I’m currently working three different writing projects with people across the country. I’m currently sitting in a coffeeshop using Facebook instant messenger to discuss an abstract with a collaborator. In twenty minutes, I’m using Google Hangouts to video conference with two other collaborators about a paper we’re giving in May. And, I’m direct messaging on Twitter with another collaborator about a panel for a conference next year.
Yes, that’s three different methods of social media interaction.
As I navigate this complex web of relationships and work habits, I am reminded that writing is not a solitary activity. This notion is indebted to Lise Ede and Andrea Lunsford’s (1990) Singular Texts/plural Authors. In other words, I always write collaboratively. I always have friends read my drafts and talk through ideas with me. Reciprocally, I do the same for many of my friends, and by doing so, I become a better writer. Moreover, I always imagine an ideal audience and try to anticipate their objections.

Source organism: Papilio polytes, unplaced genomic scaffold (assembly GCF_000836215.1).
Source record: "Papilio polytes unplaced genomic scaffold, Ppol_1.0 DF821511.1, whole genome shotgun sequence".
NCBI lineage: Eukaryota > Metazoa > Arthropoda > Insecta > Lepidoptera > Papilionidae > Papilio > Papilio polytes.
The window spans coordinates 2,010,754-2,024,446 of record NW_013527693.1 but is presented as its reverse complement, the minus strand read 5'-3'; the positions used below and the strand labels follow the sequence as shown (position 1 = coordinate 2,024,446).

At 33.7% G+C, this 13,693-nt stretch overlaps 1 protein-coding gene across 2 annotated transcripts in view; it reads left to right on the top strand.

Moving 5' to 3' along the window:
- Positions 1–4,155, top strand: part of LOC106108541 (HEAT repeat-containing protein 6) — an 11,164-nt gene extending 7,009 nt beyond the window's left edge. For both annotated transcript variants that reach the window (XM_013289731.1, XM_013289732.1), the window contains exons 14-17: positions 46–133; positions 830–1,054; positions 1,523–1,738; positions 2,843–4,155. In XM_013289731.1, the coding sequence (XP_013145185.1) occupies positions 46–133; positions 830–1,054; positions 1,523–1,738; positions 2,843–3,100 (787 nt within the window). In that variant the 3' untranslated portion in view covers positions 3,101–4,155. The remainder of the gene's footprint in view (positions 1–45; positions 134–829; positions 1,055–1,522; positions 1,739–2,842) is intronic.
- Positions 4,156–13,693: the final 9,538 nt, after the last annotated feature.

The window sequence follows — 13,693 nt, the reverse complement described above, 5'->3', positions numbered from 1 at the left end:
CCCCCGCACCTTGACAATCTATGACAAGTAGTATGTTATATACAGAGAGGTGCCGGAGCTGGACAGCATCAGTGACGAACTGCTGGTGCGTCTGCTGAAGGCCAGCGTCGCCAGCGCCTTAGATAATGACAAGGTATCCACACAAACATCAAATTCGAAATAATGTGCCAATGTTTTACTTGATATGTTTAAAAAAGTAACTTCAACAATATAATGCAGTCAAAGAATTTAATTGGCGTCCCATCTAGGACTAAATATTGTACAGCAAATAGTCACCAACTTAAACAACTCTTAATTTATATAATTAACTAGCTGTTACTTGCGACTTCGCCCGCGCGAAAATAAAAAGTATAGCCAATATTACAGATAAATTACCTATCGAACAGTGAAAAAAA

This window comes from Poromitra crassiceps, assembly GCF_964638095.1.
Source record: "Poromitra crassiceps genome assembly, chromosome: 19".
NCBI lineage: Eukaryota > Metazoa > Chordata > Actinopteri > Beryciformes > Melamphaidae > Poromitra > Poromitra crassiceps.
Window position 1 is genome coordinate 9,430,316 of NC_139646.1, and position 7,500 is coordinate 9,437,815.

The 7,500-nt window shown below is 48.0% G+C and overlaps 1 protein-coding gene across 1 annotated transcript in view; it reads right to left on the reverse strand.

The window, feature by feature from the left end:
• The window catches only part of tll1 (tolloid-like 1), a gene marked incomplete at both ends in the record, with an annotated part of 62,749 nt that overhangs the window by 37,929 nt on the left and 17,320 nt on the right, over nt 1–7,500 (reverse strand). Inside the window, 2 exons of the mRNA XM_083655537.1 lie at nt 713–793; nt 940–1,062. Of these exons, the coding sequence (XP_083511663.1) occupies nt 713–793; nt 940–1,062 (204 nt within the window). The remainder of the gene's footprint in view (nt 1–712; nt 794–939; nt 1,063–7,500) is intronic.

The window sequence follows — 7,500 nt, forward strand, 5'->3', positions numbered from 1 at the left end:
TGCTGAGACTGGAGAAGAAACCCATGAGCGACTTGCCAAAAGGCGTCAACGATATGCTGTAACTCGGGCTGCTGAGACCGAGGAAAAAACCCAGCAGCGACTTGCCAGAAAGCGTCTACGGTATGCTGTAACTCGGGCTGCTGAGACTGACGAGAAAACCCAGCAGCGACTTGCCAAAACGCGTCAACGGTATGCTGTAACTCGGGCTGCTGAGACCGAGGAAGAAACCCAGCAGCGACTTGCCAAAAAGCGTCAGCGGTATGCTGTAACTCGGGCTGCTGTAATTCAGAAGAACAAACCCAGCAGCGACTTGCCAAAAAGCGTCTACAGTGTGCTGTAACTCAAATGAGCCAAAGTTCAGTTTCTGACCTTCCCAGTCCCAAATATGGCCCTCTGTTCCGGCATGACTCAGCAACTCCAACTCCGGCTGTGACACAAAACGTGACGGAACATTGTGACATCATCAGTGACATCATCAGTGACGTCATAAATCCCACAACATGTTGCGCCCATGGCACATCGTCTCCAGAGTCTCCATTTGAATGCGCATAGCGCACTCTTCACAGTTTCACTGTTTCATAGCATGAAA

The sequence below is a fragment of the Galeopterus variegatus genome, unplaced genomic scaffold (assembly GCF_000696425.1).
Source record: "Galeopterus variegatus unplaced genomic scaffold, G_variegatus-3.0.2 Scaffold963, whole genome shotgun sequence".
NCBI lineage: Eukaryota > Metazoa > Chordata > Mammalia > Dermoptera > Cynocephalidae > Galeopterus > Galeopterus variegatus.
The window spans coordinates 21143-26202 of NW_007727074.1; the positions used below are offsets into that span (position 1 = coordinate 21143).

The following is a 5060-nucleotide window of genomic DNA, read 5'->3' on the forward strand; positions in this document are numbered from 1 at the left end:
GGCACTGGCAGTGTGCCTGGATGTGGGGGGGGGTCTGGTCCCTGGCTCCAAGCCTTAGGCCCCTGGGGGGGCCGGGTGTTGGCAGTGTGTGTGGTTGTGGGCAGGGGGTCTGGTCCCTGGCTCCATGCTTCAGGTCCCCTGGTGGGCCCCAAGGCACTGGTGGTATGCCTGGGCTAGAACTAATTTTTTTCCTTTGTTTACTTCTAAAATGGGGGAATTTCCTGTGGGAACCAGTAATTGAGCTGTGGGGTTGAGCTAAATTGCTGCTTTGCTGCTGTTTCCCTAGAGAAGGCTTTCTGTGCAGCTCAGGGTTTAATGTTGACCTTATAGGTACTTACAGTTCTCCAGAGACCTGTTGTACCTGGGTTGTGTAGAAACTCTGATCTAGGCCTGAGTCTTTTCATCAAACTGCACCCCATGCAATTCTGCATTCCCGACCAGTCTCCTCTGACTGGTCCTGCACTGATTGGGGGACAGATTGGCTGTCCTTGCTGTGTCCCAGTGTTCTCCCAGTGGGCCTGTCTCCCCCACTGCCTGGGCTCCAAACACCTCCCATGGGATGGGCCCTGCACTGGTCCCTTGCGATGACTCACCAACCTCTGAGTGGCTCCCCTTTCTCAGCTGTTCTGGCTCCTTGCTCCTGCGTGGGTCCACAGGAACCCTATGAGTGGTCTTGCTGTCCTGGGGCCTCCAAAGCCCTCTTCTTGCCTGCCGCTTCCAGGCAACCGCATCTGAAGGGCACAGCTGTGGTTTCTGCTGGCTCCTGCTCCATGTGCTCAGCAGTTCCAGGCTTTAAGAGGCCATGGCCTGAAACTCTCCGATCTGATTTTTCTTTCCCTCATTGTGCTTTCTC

So, what changes when I deliberately write with other people? Well, the digital spaces to share files like Dropbox or Google.docs become essential. Software that allow us to talk in real time become essential because sometimes a thirty minute conversation replaces hours of back and forth emails. Quick check-ins via instant messenger help clear up minor differences of opinion. Social media are essential to contemporary scholarship.